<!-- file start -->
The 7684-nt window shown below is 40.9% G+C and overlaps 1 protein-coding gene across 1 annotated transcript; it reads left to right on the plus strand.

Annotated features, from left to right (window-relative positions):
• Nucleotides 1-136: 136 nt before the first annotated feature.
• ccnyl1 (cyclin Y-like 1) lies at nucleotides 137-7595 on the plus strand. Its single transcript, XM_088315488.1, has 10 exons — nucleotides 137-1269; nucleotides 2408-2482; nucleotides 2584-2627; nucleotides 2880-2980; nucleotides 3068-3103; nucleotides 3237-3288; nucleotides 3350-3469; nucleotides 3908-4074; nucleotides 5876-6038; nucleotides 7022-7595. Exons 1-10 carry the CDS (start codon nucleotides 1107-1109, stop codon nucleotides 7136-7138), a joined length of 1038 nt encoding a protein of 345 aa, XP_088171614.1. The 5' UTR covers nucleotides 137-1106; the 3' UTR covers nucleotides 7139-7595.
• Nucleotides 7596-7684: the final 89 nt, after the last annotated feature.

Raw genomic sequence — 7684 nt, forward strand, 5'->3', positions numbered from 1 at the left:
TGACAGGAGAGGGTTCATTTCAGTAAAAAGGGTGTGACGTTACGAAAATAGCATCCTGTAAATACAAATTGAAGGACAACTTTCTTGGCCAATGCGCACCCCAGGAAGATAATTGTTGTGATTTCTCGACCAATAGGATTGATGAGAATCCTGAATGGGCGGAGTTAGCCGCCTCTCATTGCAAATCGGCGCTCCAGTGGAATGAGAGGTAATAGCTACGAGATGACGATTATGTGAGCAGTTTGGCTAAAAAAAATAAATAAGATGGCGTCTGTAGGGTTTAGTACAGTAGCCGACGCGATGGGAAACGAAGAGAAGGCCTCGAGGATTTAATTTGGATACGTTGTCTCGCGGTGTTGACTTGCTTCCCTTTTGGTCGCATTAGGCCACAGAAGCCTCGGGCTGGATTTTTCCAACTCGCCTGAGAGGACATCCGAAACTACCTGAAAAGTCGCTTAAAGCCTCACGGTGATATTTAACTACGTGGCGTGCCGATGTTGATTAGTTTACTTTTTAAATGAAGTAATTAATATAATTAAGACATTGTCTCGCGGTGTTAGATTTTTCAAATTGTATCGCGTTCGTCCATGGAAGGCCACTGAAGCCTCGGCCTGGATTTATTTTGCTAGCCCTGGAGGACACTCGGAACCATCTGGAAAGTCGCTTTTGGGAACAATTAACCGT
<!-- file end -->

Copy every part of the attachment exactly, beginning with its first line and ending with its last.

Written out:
The 7684-nt window shown below is 40.9% G+C and overlaps 1 protein-coding gene across 1 annotated transcript; it reads left to right on the plus strand.

Annotated features, from left to right (window-relative positions):
• Nucleotides 1-136: 136 nt before the first annotated feature.
• ccnyl1 (cyclin Y-like 1) lies at nucleotides 137-7595 on the plus strand. Its single transcript, XM_088315488.1, has 10 exons — nucleotides 137-1269; nucleotides 2408-2482; nucleotides 2584-2627; nucleotides 2880-2980; nucleotides 3068-3103; nucleotides 3237-3288; nucleotides 3350-3469; nucleotides 3908-4074; nucleotides 5876-6038; nucleotides 7022-7595. Exons 1-10 carry the CDS (start codon nucleotides 1107-1109, stop codon nucleotides 7136-7138), a joined length of 1038 nt encoding a protein of 345 aa, XP_088171614.1. The 5' UTR covers nucleotides 137-1106; the 3' UTR covers nucleotides 7139-7595.
• Nucleotides 7596-7684: the final 89 nt, after the last annotated feature.

Raw genomic sequence — 7684 nt, forward strand, 5'->3', positions numbered from 1 at the left:
TGACAGGAGAGGGTTCATTTCAGTAAAAAGGGTGTGACGTTACGAAAATAGCATCCTGTAAATACAAATTGAAGGACAACTTTCTTGGCCAATGCGCACCCCAGGAAGATAATTGTTGTGATTTCTCGACCAATAGGATTGATGAGAATCCTGAATGGGCGGAGTTAGCCGCCTCTCATTGCAAATCGGCGCTCCAGTGGAATGAGAGGTAATAGCTACGAGATGACGATTATGTGAGCAGTTTGGCTAAAAAAAATAAATAAGATGGCGTCTGTAGGGTTTAGTACAGTAGCCGACGCGATGGGAAACGAAGAGAAGGCCTCGAGGATTTAATTTGGATACGTTGTCTCGCGGTGTTGACTTGCTTCCCTTTTGGTCGCATTAGGCCACAGAAGCCTCGGGCTGGATTTTTCCAACTCGCCTGAGAGGACATCCGAAACTACCTGAAAAGTCGCTTAAAGCCTCACGGTGATATTTAACTACGTGGCGTGCCGATGTTGATTAGTTTACTTTTTAAATGAAGTAATTAATATAATTAAGACATTGTCTCGCGGTGTTAGATTTTTCAAATTGTATCGCGTTCGTCCATGGAAGGCCACTGAAGCCTCGGCCTGGATTTATTTTGCTAGCCCTGGAGGACACTCGGAACCATCTGGAAAGTCGCTTTTGGGAACAATTAACCGT